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The First Woman Cherokee Chief: Wilma Pearl Mankiller

Illustrated by Aphelandra Messer
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Paperback
$5.99 US
6.06"W x 9"H x 0.19"D   | 4 oz | 96 per carton
On sale Feb 07, 2023 | 48 Pages | 978-0-593-56850-7
Age 5-8 years | Grades K-3
Reading Level: Lexile 640L | Fountas & Pinnell Q
Find out all about Wilma Pearl Mankiller, the first woman Cherokee chief whose image appears on the U.S. quarter, in this Step 3 Biography Reader.

In 1985, Wilma Pearl Mankiller became the first woman Principal Chief of the Cherokee Nation. She had to convince her people that the chief should be the best person for the job, man or woman.

Before the English came to what is now the United States, Cherokee women and men shared the leadership of the tribe. This created balance. But the English colonists told the Native People that men should be in charge.

It stayed that way for many years, until Wilma Pearl Mankiller made history. She used the concept of gaduji, of everyone helping each other, to make the Cherokee Nation strong.

Step 3 Readers feature engaging characters in easy-to-follow plots and popular topics—for children who are ready to read on their own.
“This work is historically accurate on an underrepresented topic in the curriculum.” —School Library Journal
PATRICIA MORRIS BUCKLEY is a member of the Mohawk Nation. She has been writing professionally for more than thirty years, first as a journalist and then for children. She is an elementary school librarian, SCBWI regional advisor, avid reader, writing teacher, and mom. Visit nativeamericankidlit.com to find out more.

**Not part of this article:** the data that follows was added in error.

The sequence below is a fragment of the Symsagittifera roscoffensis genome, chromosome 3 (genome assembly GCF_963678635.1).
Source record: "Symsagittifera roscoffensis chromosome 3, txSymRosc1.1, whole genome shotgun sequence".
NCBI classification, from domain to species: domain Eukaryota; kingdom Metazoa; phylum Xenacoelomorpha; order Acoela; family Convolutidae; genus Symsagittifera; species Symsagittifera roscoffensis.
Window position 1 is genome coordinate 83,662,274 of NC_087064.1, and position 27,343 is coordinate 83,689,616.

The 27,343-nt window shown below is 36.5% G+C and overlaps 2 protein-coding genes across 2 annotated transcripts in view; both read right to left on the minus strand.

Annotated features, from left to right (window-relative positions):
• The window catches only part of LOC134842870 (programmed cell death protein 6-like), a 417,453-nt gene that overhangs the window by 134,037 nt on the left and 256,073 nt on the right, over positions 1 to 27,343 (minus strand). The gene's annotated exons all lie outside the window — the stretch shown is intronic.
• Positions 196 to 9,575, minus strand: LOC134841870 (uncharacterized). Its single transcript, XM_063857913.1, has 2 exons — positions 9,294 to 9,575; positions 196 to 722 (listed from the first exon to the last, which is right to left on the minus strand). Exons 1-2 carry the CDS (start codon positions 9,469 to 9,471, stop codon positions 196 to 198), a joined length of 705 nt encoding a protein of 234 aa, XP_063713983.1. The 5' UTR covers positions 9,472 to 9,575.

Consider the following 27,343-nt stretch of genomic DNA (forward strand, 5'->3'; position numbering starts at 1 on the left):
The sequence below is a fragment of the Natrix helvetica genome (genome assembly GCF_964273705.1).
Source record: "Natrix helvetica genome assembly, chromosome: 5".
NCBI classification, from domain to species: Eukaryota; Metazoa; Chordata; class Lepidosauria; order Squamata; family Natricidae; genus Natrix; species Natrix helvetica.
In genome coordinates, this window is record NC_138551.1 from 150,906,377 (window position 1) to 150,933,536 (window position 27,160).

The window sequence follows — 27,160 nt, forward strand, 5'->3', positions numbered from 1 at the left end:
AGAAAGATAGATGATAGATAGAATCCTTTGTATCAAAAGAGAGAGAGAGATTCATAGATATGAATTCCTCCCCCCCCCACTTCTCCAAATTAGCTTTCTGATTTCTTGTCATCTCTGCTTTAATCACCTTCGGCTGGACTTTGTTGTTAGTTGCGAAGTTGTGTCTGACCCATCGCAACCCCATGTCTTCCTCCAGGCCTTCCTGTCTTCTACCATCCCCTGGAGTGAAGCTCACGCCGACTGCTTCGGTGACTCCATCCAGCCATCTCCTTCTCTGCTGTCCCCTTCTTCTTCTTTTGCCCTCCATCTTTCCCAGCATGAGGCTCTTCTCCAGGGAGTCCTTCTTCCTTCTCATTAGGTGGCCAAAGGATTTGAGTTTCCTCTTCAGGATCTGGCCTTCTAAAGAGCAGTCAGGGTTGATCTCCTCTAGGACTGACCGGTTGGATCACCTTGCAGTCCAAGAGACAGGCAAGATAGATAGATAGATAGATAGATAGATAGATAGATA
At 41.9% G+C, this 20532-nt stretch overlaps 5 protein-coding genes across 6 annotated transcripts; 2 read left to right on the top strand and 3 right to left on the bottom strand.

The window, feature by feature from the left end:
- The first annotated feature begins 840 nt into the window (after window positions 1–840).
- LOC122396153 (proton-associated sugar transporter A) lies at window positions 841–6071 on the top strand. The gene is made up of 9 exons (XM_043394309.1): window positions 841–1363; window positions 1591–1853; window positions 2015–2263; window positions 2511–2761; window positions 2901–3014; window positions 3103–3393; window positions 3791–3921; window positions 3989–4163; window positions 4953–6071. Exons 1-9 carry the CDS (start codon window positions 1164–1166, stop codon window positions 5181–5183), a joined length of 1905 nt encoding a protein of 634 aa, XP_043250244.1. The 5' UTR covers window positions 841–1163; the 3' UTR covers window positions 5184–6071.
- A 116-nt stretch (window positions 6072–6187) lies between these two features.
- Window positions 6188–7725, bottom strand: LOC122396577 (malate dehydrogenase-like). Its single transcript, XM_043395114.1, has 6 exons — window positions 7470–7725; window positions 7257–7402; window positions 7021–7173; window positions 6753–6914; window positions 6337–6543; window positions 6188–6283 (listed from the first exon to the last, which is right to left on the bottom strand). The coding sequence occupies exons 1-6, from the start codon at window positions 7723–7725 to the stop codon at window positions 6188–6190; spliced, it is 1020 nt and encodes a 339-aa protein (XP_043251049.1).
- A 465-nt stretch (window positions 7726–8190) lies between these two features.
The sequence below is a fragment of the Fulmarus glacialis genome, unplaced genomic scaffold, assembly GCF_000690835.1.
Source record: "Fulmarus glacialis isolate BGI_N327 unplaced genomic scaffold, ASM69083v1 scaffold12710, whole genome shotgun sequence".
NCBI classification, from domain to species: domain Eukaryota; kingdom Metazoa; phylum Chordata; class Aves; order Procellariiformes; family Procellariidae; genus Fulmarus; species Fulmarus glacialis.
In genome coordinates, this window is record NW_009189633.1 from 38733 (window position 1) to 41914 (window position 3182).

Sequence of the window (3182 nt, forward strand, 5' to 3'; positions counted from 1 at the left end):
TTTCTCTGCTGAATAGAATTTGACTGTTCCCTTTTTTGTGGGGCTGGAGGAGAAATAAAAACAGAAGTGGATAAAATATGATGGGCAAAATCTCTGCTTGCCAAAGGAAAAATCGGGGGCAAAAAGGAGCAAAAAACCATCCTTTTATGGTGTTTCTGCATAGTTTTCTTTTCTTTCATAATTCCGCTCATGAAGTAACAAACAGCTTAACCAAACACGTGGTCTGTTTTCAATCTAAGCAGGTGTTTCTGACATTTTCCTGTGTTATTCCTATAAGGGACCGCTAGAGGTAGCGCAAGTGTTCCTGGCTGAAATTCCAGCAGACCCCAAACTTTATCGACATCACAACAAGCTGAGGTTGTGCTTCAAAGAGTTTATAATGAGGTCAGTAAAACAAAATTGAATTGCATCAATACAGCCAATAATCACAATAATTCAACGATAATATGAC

APHELANDRA is an illustrator of Oneida and Filipino descent. She is a senior designer at Albert Whitman & Company who plays sports when it's warm and video games when it's cold.
Patricia Morris Buckley View titles by Patricia Morris Buckley

About

Find out all about Wilma Pearl Mankiller, the first woman Cherokee chief whose image appears on the U.S. quarter, in this Step 3 Biography Reader.

In 1985, Wilma Pearl Mankiller became the first woman Principal Chief of the Cherokee Nation. She had to convince her people that the chief should be the best person for the job, man or woman.

Before the English came to what is now the United States, Cherokee women and men shared the leadership of the tribe. This created balance. But the English colonists told the Native People that men should be in charge.

It stayed that way for many years, until Wilma Pearl Mankiller made history. She used the concept of gaduji, of everyone helping each other, to make the Cherokee Nation strong.

Step 3 Readers feature engaging characters in easy-to-follow plots and popular topics—for children who are ready to read on their own.

Praise

“This work is historically accurate on an underrepresented topic in the curriculum.” —School Library Journal

Author

PATRICIA MORRIS BUCKLEY is a member of the Mohawk Nation. She has been writing professionally for more than thirty years, first as a journalist and then for children. She is an elementary school librarian, SCBWI regional advisor, avid reader, writing teacher, and mom. Visit nativeamericankidlit.com to find out more.

APHELANDRA is an illustrator of Oneida and Filipino descent. She is a senior designer at Albert Whitman & Company who plays sports when it's warm and video games when it's cold.
Patricia Morris Buckley View titles by Patricia Morris Buckley